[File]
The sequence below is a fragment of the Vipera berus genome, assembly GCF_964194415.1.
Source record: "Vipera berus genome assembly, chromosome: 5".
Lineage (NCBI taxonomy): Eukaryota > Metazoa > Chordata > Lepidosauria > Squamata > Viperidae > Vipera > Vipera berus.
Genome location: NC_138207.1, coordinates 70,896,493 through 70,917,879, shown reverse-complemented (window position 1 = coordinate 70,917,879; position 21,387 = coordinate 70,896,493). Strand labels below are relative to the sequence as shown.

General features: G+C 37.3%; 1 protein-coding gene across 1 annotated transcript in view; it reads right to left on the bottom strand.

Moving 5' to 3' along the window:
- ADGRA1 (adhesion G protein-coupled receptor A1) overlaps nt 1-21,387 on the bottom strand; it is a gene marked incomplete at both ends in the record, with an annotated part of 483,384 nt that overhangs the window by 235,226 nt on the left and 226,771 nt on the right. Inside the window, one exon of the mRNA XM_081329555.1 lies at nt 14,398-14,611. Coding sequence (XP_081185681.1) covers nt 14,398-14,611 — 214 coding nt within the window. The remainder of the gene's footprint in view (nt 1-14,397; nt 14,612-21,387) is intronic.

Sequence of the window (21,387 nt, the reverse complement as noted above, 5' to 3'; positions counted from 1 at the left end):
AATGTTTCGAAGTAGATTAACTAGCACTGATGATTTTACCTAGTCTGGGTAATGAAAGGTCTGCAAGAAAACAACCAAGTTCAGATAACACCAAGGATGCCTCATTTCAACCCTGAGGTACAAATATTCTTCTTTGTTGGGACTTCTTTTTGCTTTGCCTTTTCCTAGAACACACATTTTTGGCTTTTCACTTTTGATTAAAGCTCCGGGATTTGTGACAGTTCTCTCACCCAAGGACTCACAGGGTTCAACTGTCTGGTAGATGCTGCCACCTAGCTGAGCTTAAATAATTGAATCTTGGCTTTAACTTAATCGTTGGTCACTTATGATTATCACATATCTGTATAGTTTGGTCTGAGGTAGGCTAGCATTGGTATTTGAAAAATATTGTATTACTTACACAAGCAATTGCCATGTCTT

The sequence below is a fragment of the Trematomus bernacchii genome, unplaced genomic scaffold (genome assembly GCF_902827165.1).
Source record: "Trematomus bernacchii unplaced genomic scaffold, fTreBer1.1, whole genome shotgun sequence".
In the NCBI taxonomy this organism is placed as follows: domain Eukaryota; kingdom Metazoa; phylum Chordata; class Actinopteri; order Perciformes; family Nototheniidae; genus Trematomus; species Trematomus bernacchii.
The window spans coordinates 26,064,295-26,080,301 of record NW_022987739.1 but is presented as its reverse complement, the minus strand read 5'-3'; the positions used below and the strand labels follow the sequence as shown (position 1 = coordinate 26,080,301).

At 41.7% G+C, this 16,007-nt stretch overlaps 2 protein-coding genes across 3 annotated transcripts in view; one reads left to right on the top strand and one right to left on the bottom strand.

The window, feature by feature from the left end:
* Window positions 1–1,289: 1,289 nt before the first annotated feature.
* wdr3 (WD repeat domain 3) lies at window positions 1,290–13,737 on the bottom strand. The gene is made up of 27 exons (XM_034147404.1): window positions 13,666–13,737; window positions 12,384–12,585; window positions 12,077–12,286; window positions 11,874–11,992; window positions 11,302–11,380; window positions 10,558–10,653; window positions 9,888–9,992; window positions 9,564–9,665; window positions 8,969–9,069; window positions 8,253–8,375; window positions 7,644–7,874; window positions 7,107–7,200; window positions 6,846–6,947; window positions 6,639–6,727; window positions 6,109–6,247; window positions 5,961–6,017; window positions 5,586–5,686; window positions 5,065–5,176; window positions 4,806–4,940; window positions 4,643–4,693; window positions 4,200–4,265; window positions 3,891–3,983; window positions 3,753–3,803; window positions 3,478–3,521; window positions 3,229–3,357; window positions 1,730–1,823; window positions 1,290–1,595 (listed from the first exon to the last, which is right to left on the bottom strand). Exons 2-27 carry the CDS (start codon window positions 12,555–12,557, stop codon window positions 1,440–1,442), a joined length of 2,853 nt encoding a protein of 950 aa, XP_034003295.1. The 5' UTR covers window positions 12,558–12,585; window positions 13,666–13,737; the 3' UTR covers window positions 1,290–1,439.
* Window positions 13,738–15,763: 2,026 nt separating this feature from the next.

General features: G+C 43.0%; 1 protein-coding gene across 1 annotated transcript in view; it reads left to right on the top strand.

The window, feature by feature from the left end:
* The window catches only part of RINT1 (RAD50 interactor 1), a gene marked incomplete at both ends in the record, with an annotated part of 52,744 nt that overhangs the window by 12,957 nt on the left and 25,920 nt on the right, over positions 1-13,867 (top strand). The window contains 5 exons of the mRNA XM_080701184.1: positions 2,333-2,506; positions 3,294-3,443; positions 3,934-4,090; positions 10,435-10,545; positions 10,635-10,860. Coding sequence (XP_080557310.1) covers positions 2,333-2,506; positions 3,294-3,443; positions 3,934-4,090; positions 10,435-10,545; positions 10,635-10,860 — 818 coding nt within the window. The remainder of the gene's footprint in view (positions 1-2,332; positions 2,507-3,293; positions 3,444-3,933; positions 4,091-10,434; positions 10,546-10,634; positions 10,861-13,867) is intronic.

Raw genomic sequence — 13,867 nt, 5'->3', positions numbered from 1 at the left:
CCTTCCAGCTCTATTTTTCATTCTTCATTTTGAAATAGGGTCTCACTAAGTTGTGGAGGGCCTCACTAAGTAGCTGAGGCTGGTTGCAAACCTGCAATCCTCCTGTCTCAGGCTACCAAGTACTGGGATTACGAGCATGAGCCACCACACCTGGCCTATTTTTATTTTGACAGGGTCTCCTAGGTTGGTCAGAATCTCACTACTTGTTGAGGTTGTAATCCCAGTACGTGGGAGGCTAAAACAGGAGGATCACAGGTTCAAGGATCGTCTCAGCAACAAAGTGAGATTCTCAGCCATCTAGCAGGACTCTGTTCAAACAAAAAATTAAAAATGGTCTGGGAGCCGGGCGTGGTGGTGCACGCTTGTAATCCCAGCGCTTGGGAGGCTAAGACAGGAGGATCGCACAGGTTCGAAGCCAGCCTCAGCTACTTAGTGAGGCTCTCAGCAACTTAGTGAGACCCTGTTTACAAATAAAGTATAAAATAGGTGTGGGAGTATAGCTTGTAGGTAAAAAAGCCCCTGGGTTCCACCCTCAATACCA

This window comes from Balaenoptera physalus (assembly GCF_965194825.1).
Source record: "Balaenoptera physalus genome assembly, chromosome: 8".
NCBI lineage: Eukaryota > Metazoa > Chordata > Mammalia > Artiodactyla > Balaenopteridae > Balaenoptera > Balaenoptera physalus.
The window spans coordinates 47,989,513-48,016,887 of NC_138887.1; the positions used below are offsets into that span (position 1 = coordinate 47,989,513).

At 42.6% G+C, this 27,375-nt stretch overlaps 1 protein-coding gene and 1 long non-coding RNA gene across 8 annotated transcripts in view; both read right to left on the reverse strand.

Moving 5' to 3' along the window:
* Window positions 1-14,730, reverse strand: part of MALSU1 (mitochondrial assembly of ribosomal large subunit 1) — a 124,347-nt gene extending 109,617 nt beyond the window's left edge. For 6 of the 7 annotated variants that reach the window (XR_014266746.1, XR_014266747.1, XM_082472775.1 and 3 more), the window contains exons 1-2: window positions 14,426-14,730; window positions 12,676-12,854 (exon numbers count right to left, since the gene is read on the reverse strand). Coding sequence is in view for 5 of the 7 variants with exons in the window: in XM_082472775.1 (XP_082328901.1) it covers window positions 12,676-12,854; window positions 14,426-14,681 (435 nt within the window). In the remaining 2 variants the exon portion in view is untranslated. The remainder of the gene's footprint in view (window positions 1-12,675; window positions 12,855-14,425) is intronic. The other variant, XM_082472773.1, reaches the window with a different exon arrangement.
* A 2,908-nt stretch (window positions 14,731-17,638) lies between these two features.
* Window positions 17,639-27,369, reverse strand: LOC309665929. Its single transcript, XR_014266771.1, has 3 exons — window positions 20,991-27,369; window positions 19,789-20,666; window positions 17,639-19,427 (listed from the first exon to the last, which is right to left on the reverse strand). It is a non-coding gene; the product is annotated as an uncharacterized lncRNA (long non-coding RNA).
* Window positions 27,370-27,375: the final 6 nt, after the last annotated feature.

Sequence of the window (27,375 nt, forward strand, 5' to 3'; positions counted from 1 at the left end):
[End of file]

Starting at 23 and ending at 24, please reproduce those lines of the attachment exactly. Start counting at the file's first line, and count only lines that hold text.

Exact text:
CCTTCCAGCTCTATTTTTCATTCTTCATTTTGAAATAGGGTCTCACTAAGTTGTGGAGGGCCTCACTAAGTAGCTGAGGCTGGTTGCAAACCTGCAATCCTCCTGTCTCAGGCTACCAAGTACTGGGATTACGAGCATGAGCCACCACACCTGGCCTATTTTTATTTTGACAGGGTCTCCTAGGTTGGTCAGAATCTCACTACTTGTTGAGGTTGTAATCCCAGTACGTGGGAGGCTAAAACAGGAGGATCACAGGTTCAAGGATCGTCTCAGCAACAAAGTGAGATTCTCAGCCATCTAGCAGGACTCTGTTCAAACAAAAAATTAAAAATGGTCTGGGAGCCGGGCGTGGTGGTGCACGCTTGTAATCCCAGCGCTTGGGAGGCTAAGACAGGAGGATCGCACAGGTTCGAAGCCAGCCTCAGCTACTTAGTGAGGCTCTCAGCAACTTAGTGAGACCCTGTTTACAAATAAAGTATAAAATAGGTGTGGGAGTATAGCTTGTAGGTAAAAAAGCCCCTGGGTTCCACCCTCAATACCA

This window comes from Balaenoptera physalus (assembly GCF_965194825.1).